Desert Exile: The Uprooting of a Japanese American Familyby Yoshiko Uchida
In the spring of 1942, shortly after the United States entered into war with Japan, the federal government initiated a policy whereby 110,000 persons of Japanese ancestry were rounded up and herded into camps. They were incarcerated without indictment, trial, or counsel - not because they had committed a crime, but simply because they resembled the enemy. There was
In the spring of 1942, shortly after the United States entered into war with Japan, the federal government initiated a policy whereby 110,000 persons of Japanese ancestry were rounded up and herded into camps. They were incarcerated without indictment, trial, or counsel - not because they had committed a crime, but simply because they resembled the enemy. There was never any evidence of disloyalty or sabotage among them, and the majority were American citizens. The government’s explanation for this massive injustice was military necessity.
Desert Exile tells the story of one family who lived through these sad years. It is a moving personal account by a woman who grew up in Berkeley and was attending the University of California when the war began.
To better unerstand how such a gross violation of human rights could have occurred in America, and how the Japanese reacted to it, the author takes a backward look at her parents’ early years in this country and her own experiences as a Nisei growing up in California. She evokes the strong anti-Asian climate of the years preceding the war, and provides an intimate glimpse of life in one Japanese American household.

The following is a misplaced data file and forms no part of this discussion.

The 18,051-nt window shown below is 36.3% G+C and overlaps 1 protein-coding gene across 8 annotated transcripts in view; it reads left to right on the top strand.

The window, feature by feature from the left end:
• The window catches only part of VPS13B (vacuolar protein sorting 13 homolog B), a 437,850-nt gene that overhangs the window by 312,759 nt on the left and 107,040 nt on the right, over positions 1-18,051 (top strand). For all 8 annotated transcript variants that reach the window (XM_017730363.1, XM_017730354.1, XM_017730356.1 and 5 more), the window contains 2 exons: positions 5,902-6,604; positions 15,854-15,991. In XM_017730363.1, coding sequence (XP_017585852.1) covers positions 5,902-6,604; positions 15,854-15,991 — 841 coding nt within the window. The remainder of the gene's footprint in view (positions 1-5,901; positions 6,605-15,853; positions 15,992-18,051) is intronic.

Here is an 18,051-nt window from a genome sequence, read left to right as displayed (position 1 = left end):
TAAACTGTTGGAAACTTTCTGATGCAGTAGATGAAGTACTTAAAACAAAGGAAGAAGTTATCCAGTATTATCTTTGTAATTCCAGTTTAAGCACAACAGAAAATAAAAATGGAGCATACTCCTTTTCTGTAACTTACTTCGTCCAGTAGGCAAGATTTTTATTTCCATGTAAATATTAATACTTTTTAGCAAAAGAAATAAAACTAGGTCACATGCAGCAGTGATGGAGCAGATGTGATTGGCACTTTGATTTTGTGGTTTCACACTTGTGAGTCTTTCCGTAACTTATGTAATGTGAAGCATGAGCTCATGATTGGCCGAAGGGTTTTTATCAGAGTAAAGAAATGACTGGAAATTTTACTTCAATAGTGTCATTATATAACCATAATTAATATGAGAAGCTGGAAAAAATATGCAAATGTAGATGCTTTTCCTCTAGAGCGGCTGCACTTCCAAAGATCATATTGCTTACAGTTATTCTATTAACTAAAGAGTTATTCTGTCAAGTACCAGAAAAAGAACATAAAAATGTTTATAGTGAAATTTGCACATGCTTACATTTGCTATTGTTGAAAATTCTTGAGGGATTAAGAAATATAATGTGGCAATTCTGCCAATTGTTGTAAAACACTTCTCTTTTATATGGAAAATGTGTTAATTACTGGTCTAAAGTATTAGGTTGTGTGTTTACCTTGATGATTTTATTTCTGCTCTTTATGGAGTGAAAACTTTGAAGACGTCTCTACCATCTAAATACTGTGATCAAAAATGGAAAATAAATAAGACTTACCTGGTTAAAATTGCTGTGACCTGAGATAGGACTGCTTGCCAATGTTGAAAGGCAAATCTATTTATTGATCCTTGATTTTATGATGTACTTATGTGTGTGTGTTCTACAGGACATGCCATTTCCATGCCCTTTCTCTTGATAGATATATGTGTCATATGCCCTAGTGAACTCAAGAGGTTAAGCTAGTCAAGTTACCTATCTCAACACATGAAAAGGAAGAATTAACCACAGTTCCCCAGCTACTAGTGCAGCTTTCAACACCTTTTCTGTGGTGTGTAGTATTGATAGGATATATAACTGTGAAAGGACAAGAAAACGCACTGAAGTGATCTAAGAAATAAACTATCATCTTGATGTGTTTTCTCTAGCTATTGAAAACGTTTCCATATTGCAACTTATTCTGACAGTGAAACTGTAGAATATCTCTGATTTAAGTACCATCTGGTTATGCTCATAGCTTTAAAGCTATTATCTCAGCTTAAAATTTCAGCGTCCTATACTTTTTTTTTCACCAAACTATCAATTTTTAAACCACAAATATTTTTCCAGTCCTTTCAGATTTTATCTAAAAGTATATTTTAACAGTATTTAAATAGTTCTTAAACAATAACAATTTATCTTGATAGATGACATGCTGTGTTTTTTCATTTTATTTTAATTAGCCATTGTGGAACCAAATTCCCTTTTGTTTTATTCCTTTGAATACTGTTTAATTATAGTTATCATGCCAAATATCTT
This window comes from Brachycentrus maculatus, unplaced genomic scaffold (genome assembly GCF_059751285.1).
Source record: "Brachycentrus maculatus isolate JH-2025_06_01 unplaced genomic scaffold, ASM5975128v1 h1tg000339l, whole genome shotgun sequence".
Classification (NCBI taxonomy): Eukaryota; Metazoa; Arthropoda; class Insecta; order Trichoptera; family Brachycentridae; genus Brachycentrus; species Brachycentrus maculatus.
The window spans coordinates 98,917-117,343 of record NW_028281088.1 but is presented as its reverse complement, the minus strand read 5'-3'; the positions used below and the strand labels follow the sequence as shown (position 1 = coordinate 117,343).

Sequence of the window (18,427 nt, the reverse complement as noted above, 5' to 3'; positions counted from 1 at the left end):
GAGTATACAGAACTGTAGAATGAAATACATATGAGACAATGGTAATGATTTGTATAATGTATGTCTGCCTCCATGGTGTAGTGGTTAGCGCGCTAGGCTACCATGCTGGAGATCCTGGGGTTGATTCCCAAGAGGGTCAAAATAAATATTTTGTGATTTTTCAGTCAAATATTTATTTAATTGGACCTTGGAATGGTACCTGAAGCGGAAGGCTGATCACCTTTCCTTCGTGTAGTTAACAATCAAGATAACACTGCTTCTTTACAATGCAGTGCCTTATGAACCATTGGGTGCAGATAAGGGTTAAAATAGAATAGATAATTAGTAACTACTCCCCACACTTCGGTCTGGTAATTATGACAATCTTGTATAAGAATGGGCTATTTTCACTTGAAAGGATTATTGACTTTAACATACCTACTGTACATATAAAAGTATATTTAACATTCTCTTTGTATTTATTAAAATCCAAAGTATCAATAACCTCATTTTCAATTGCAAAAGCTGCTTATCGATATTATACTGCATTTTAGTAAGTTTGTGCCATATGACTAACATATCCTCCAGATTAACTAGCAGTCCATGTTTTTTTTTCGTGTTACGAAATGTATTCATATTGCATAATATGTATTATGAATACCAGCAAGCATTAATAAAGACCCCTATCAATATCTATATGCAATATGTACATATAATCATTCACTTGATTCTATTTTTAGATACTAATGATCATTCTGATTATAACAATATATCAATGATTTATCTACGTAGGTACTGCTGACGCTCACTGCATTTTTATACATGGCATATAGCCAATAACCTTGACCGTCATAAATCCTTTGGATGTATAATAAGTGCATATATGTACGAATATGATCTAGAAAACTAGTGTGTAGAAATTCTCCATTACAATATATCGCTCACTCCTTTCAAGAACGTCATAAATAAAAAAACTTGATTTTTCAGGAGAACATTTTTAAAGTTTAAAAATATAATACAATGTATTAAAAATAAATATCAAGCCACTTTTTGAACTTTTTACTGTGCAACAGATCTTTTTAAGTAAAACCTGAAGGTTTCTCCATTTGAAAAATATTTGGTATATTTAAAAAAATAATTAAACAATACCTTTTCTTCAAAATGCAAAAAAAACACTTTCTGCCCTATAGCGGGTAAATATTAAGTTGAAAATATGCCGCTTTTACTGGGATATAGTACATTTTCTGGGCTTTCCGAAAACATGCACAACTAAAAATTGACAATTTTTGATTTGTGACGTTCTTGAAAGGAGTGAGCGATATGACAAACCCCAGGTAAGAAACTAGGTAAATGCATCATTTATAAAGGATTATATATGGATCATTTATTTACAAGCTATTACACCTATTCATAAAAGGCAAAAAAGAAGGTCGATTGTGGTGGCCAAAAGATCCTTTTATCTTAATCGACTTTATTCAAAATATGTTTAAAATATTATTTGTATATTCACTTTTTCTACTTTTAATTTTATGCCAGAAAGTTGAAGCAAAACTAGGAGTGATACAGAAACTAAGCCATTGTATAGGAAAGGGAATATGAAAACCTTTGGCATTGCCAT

With the attack on Pearl Harbor, everything changed in Yoshiko Uchida’s life. She tells of her father’s abrupt seizure by the FBI; one of the family’s frantic efforts to vacate their home on ten days notice; of being forced to live in a horsestall, deprived of every human privacy; and of being sent on to a bleak camp in the Utah desert, ringed by barbed wire and armed guards and plagued by terrifying dust storms.
But this is not simply an account of the day-to-day life in the Tanforan and Topaz concentration camps where the author lived; it is also the story of the courage and strength displayed by the incarcerated Japense. In particular, it is about the Issei (first generation immigrants) who, having already endured so much in a hostile society, still retained a remarkable resiliency of spirit as they established a sense of community, saw to the education of their children, and tried to live productive lives even behind barbed wire.
This is a beautifully crafted book, written with clarity, conviction, and insight. It should be read by all Americans so they will know and never forget what once happened in this country, and through that knowledge will never allow such a travesty of justice to happen again.
University of Washington Press
What People are Saying About This
Yoshiko Uchida has given us a chronicle of a very special kind of courage, the courage to preserve normalcy and humanity in the face of irrationality and inhumanity. Her family's story, told in loving detail, brings alive the internment experience and is an important book for all Americans. It is not a history of the decisions that were made during this period, but rather it is the story of the human lives touched and molded by those decisions. As such it is infinitely more important, and infinitely more precious.
Meet the Author
Yoshiko Uchida (192192) was born in Berkeley, California, and was in her senior year at the University of California, Berkeley, when Japanese Americans on the West Coast were rounded up and interned. Traise Yamamoto is associate professor of English at the University of California, Riverside. She is the author of Masking Selves, Making Subjects: Japanese American Women, Identity, and the Body.
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